Tiger Impresses In Time of Failure

By George WhiteOctober 27, 2005, 4:00 pm
Sometimes you learn a lot more about people in their moments of failure than you do in their moments of success. And in this instance, Tiger Woods showed an awfully lot in his moment of failure.
 
Tiger missed the cut last week ' you already know that. It was one of the greatest upsets in the history of golf ' yes, I said history of golf ' when he couldnt survive to play the final two rounds at the Funai Classic. It was in his hometown of Orlando, at a place where he had already won two times, Disney.
 
Tiger Woods
Tiger Woods made no excuses to the media following his second missed cut of the year.
He had won six times this year, including two majors and the WCG-American Express. In his last eight tournaments before the Funai, he had won three times, finished second three times and third another. Disneys courses are relatively easy ' they have to be to get the amateurs around without darkness sneaking up on them. Bob Sowards made it. So did Brett Wetterich and Gavin Coles. There is D.A. Points and Joey Snyder III and Mark Wilson. Hmmm but no Woods, Tiger.

His houseguest for the week, old Stanford teammate Notah Begay, must have been shocked. Begay made the cut. Tiger didnt! But ' Tiger handled it beautifully.
 
He had hardly seen an MC (missed cut) in his career. Oh, there was that time in Canada in his second year as a pro ' but Tiger wasnt really TIGER WOODS yet, and we figured that was a sometime thing. Then he didnt miss one for seven years and we realized that this was a once-in-a-blue-moon happening. But it happened at the Byron Nelson - that was a pretty good tournament, you know ' and he missed by just one shot.
 
Then came the Funai Classic. And he missed again. Perhaps never has golf been presented with such a dubious circumstance. He missed not just by one shot, but by three.
 
And when it was over, do you think he whined? Do you think he alibied? Do you think he made excuses?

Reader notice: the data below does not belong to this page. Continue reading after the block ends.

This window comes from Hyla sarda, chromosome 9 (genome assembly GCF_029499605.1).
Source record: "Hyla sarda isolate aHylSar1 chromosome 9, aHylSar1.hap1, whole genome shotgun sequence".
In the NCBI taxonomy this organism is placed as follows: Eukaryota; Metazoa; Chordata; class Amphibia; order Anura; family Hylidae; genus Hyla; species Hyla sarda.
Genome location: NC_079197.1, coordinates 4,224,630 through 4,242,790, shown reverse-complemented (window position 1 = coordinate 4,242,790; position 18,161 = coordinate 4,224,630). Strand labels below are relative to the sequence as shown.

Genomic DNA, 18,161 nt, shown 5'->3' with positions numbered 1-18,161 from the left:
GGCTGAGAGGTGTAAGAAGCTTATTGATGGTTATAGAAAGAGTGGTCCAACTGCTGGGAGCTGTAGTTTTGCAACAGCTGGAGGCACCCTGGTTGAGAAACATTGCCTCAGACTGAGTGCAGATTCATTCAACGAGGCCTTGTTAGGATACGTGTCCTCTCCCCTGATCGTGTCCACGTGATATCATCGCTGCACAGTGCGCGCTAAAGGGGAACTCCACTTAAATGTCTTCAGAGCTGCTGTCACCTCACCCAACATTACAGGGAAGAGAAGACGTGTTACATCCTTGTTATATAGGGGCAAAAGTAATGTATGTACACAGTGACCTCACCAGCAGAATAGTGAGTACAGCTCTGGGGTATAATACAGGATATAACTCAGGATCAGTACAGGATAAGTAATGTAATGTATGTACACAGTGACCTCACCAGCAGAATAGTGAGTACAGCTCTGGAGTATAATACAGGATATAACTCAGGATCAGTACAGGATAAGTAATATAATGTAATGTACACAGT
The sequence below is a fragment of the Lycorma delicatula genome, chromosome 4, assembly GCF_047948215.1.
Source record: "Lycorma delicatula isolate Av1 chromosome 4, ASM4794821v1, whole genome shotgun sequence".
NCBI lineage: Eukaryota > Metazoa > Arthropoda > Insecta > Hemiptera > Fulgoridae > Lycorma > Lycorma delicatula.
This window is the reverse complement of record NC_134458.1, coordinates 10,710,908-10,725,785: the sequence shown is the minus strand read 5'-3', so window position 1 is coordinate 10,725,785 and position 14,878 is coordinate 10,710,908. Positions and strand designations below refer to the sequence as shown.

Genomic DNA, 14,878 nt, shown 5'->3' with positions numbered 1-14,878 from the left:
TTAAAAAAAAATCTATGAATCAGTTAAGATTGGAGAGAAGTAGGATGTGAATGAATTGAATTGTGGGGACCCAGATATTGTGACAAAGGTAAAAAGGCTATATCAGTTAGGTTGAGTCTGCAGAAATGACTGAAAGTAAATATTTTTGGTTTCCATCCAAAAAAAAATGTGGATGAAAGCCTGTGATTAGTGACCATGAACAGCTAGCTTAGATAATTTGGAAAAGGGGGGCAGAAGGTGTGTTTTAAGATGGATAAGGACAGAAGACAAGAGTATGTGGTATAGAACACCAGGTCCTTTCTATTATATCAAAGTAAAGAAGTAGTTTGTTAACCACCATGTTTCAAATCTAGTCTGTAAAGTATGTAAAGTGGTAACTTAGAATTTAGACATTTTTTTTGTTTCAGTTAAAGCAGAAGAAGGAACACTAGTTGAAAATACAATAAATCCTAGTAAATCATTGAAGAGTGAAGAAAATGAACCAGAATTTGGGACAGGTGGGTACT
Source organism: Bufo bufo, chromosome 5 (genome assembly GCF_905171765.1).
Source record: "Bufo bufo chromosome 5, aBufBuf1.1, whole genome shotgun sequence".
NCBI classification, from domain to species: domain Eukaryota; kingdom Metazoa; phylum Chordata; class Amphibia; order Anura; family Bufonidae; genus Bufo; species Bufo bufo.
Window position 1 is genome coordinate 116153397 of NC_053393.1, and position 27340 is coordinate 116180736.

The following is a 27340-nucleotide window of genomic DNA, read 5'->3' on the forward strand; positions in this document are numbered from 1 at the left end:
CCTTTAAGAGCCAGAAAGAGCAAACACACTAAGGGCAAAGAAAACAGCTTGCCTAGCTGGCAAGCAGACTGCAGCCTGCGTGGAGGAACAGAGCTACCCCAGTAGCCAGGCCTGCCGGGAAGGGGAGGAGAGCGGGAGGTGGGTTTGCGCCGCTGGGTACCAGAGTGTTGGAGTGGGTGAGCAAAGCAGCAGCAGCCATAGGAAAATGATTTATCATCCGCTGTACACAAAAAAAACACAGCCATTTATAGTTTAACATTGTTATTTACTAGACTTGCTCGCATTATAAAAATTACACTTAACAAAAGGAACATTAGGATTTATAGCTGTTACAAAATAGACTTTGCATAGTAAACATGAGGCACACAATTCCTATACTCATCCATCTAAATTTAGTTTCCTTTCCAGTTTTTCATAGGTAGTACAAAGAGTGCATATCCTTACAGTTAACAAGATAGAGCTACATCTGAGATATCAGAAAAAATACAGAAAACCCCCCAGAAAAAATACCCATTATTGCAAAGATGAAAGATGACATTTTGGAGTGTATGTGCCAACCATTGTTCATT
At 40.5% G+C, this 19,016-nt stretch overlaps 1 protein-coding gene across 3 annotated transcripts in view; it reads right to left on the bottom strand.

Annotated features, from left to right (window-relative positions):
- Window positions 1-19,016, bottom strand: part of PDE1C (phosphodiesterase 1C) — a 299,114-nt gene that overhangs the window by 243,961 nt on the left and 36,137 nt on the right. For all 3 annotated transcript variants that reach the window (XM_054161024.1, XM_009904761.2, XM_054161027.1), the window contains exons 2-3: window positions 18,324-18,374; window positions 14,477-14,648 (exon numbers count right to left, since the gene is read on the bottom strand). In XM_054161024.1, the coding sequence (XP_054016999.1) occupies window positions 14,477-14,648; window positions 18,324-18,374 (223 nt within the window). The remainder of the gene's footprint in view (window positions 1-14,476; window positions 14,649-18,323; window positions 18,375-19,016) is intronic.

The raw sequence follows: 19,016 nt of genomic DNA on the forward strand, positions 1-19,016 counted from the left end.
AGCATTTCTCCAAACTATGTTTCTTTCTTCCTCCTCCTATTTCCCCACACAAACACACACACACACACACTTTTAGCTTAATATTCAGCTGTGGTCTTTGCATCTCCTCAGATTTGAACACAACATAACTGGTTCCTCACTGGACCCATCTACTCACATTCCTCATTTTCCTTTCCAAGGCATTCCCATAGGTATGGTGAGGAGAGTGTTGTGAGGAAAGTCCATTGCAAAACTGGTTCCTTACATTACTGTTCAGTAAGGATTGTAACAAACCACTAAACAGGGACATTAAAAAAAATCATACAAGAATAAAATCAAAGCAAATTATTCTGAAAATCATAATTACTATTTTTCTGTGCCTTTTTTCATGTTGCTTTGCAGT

Uh-uh. He blamed himself ' totally. He didnt blame the amateur partners. He didnt blame a bad break, he didnt blame the courses ' he took the blame squarely upon his own shoulders.
 
The problem, he said, was painfully obvious ' he had a two-way miss going, and he never could correct it. By two-way, he meant he was missing both way left and way right. 'You can't aim a two-way miss, even if those fairways are 300 yards wide,' he said. 'If you get it hitting both ways, it's tough to play..'
 
He gave us absolutely no high-and-mighty folderol ' none. He, in his own mind, was just another schmoe who had missed the cut. And ' good for him! He talked, he smiled once or twice, he did interviews when asked ' he was just about as average a guy as he could be. And - oh ' if it helps any, Vijay Singh and Chris DiMarco missed the cut, too.
 
Tiger was trying a new driver for a couple of days. Obviously the old one is back in his bag now.
 
My driving wasn't very good, said Woods. The only thing I did well was, I putted well. I just could not get it (the driver) right.
 
I've hit it left so many times and all of a sudden I hit it two-way right. It goes both ways.
I think it's just the driver. It does work ' unfortunately, I didn't have the swing to make it work. My swing was so bad that it just wasn't working at all.
 
It was impressive, to say the least. Back at the Nelson, though, he reacted similarly when he missed the cut. I just didnt have it today, he said, simply enough.
 
You've got to give it everything you've got, got to have some good breaks along the way and I've definitely had my share, he had said then.
 
The tour has simply become too competitive for anyone ' even Tiger Woods ' to make it through 142 events without missing a cut. That was Woods streak for seven years. But one thing the missed cuts do ' they give us a chance to see Tiger when something goes wrong. And, you know, what we have seen is pretty good stuff. This guy can take heartbreak with the best of them.
 
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DJ shoots 64 to surge up leaderboard in Abu Dhabi

By Ryan LavnerJanuary 19, 2018, 1:48 pm

Dustin Johnson stood out among a star-studded three-ball that combined to shoot 18 under par with just one bogey Friday at the Abu Dhabi HSBC Championship.

Shaking off a sloppy first round at Abu Dhabi Golf Club, Johnson matched the low round of the day with a 64 that put him within four shots of Thomas Pieters’ lead.